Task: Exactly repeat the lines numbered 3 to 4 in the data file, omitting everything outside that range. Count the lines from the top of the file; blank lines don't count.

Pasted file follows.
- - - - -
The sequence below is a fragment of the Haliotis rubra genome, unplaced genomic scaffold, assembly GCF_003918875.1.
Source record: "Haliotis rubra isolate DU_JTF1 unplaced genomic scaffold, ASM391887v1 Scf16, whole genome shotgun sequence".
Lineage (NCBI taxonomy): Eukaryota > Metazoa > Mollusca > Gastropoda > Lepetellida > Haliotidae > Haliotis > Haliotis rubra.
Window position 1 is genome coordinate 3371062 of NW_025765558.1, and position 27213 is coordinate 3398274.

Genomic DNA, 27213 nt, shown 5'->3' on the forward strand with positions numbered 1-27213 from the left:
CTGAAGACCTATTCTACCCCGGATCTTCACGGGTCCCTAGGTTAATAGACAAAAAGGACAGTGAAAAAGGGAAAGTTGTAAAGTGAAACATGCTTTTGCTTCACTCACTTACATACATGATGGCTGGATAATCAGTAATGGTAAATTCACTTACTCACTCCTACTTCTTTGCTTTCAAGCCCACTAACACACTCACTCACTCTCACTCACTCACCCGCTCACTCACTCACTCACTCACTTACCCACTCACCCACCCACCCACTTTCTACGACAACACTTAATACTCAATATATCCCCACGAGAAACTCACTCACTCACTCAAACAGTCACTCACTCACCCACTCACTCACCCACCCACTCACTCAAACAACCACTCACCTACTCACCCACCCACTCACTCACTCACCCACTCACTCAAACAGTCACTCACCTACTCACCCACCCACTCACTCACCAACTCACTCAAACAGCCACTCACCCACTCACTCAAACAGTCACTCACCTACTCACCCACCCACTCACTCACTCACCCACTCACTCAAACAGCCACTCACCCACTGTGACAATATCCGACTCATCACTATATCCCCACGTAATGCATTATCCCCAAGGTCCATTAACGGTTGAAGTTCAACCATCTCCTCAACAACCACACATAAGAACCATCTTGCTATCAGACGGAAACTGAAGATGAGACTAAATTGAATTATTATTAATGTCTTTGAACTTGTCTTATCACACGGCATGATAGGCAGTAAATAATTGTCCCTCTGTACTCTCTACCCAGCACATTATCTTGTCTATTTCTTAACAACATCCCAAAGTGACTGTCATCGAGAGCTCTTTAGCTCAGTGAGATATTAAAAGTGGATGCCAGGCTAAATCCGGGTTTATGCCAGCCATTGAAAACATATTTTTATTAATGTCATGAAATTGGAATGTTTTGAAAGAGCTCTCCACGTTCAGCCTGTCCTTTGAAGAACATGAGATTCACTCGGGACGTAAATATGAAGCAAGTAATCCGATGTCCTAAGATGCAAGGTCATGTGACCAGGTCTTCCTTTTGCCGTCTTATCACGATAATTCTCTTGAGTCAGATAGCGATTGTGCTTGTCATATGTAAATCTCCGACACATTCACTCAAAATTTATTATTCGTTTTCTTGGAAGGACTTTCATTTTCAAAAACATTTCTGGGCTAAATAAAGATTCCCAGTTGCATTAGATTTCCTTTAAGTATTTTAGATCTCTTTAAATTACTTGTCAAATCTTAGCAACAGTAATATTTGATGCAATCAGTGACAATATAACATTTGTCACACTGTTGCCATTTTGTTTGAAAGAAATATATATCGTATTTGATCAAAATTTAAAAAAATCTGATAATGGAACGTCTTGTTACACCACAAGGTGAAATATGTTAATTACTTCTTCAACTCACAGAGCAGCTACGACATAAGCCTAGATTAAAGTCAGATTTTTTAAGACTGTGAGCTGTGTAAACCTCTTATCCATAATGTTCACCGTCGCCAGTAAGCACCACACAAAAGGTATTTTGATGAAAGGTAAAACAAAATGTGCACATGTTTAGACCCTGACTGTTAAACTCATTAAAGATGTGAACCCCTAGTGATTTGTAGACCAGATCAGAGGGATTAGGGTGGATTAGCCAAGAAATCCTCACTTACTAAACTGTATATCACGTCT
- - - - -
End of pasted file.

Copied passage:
Lineage (NCBI taxonomy): Eukaryota > Metazoa > Mollusca > Gastropoda > Lepetellida > Haliotidae > Haliotis > Haliotis rubra.
Window position 1 is genome coordinate 3371062 of NW_025765558.1, and position 27213 is coordinate 3398274.